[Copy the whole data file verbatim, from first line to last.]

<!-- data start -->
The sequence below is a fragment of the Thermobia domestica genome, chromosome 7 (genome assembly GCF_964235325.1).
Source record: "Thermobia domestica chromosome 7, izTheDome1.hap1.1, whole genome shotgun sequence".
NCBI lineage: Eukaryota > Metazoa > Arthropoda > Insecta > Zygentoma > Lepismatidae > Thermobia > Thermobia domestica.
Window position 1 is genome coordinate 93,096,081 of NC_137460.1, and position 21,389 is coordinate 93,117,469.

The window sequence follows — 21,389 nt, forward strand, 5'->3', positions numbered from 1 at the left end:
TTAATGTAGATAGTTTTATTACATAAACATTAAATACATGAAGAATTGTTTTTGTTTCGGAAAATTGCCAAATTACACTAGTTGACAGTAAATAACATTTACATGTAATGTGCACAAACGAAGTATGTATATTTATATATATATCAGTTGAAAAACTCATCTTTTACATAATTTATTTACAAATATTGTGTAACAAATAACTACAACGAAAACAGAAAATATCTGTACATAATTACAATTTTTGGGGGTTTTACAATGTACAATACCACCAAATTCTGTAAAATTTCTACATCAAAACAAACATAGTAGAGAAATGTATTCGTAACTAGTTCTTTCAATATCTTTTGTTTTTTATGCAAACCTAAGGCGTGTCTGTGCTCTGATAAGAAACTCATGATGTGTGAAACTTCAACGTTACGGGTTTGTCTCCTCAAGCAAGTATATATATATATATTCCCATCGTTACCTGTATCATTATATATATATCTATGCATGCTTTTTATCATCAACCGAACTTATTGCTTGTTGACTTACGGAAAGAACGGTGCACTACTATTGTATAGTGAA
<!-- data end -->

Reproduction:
The sequence below is a fragment of the Thermobia domestica genome, chromosome 7 (genome assembly GCF_964235325.1).
Source record: "Thermobia domestica chromosome 7, izTheDome1.hap1.1, whole genome shotgun sequence".
NCBI lineage: Eukaryota > Metazoa > Arthropoda > Insecta > Zygentoma > Lepismatidae > Thermobia > Thermobia domestica.
Window position 1 is genome coordinate 93,096,081 of NC_137460.1, and position 21,389 is coordinate 93,117,469.

The window sequence follows — 21,389 nt, forward strand, 5'->3', positions numbered from 1 at the left end:
TTAATGTAGATAGTTTTATTACATAAACATTAAATACATGAAGAATTGTTTTTGTTTCGGAAAATTGCCAAATTACACTAGTTGACAGTAAATAACATTTACATGTAATGTGCACAAACGAAGTATGTATATTTATATATATATCAGTTGAAAAACTCATCTTTTACATAATTTATTTACAAATATTGTGTAACAAATAACTACAACGAAAACAGAAAATATCTGTACATAATTACAATTTTTGGGGGTTTTACAATGTACAATACCACCAAATTCTGTAAAATTTCTACATCAAAACAAACATAGTAGAGAAATGTATTCGTAACTAGTTCTTTCAATATCTTTTGTTTTTTATGCAAACCTAAGGCGTGTCTGTGCTCTGATAAGAAACTCATGATGTGTGAAACTTCAACGTTACGGGTTTGTCTCCTCAAGCAAGTATATATATATATATTCCCATCGTTACCTGTATCATTATATATATATCTATGCATGCTTTTTATCATCAACCGAACTTATTGCTTGTTGACTTACGGAAAGAACGGTGCACTACTATTGTATAGTGAA